- Patients with diabetes say face-to-face contact with healthcare professionals, length of consultation time, and continuity of care are important aspects of patient-practitioner interactions.
- Preferences were met less over time as diabetes duration increased.
Why this matters
- An estimated 4 million people in the United Kingdom have type 2 diabetes, and a further 500,000 are undiagnosed.
- Previous evidence suggests better patient experiences with practitioners are associated with lower cardiovascular risk factors which, in turn, could lead to a delay in diabetes progression.
- This study shows that the aspects of care that are valued by patients are increasingly under threat in UK primary care.
- Early in the course of their disease, comments on the frequency of face-to-face interactions with healthcare professionals were largely positive.
- At 10-year follow-up, a large number of participants had not experienced any recent patient-practitioner interactions, and some reported no face-to-face contact with a practitioner over time periods ranging from 10 months to 5 years.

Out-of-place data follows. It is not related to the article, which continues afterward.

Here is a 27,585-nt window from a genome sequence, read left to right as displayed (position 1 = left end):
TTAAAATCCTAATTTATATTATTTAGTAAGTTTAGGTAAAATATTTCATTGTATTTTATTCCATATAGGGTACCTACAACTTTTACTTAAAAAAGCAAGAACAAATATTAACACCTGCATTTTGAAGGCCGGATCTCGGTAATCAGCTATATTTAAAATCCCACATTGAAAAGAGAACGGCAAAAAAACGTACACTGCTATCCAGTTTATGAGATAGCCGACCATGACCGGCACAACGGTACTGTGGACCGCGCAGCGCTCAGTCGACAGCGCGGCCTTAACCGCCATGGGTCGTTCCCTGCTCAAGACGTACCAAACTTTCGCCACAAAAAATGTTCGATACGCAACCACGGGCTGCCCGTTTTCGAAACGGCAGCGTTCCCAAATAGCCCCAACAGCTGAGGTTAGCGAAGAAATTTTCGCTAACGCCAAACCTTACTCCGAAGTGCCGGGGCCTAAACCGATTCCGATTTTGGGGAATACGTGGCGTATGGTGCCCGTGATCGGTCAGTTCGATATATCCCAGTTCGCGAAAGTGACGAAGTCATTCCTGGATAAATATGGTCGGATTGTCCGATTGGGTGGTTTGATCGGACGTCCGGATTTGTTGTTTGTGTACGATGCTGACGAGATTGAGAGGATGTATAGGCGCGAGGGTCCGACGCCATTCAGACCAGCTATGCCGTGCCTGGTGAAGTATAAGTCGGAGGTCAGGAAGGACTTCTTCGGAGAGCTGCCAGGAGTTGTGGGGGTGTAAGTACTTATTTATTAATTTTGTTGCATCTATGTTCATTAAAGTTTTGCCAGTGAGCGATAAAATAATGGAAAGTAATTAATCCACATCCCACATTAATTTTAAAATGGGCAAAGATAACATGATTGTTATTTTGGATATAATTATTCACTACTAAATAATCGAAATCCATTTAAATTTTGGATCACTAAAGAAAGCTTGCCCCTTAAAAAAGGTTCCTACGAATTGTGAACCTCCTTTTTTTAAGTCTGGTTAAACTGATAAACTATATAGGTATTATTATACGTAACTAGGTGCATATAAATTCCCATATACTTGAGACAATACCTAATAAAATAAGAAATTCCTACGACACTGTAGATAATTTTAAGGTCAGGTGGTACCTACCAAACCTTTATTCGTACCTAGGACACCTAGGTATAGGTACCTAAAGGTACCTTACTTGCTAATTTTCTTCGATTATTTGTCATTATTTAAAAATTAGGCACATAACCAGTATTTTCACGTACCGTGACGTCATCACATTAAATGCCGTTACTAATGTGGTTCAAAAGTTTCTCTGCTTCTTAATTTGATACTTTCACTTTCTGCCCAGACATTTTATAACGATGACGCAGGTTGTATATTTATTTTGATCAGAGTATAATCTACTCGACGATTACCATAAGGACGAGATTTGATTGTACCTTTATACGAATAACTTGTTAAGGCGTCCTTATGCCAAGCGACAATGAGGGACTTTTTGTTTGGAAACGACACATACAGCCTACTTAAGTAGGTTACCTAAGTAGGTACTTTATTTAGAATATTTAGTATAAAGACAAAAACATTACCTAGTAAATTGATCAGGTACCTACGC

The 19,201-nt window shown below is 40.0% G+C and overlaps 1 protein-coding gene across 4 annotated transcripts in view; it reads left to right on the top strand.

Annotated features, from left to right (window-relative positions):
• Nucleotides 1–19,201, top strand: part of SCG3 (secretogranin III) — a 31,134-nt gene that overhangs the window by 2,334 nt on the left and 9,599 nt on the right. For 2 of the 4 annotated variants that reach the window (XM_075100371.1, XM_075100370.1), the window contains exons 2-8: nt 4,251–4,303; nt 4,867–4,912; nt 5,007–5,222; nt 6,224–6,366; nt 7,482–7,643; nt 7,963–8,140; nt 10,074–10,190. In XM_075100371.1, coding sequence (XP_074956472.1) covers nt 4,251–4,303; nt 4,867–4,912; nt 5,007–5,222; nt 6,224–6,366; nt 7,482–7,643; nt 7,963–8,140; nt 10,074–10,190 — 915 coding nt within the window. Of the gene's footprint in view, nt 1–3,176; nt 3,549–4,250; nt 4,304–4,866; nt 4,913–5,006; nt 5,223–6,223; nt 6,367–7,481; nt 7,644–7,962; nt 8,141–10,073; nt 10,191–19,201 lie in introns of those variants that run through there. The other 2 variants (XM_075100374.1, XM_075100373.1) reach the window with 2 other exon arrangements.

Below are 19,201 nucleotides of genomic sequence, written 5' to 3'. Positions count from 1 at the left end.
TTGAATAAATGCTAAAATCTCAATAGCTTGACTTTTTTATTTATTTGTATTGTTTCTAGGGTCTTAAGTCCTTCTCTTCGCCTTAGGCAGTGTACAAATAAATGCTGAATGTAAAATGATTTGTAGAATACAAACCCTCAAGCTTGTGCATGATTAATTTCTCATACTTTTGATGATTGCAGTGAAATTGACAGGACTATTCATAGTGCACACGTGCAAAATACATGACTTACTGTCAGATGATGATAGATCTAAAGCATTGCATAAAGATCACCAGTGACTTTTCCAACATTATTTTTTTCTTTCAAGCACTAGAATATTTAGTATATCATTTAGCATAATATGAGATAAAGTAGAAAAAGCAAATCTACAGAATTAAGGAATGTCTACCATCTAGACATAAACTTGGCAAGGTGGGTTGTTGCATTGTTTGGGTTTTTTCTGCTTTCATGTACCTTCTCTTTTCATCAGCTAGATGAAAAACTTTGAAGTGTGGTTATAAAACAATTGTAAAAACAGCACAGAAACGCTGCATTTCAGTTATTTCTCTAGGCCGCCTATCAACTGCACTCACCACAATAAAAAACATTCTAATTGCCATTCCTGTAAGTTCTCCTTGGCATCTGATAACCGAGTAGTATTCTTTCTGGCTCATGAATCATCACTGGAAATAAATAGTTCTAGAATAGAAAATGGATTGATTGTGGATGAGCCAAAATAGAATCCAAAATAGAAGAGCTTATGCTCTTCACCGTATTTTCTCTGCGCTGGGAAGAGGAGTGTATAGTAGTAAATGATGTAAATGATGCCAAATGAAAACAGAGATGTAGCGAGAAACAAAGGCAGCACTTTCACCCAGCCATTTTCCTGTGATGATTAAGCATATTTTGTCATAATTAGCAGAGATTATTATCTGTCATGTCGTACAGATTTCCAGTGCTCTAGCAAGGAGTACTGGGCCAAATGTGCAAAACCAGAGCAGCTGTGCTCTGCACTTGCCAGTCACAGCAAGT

- Over 10 years, participants made frequent references to inadequate time being available during interactions with practitioners.
- Participants seemed to place great importance on relational continuity of care than face-to-face contact.
- Patient preferences were met less over time as diabetes duration increased.
- Longitudinal qualitative analysis over 10 years in UK primary care using data from the ADDITION-Cambridge and ADDITION-Plus trials from 2002 to 2016.
- Funding: Medical Research Council, Wellcome Trust, Diabetes UK, NHS, National Institute for Health Research.
- Response rates were low at both sampling points.
- Trial setting and intervention could have influenced patients’ perceptions of care.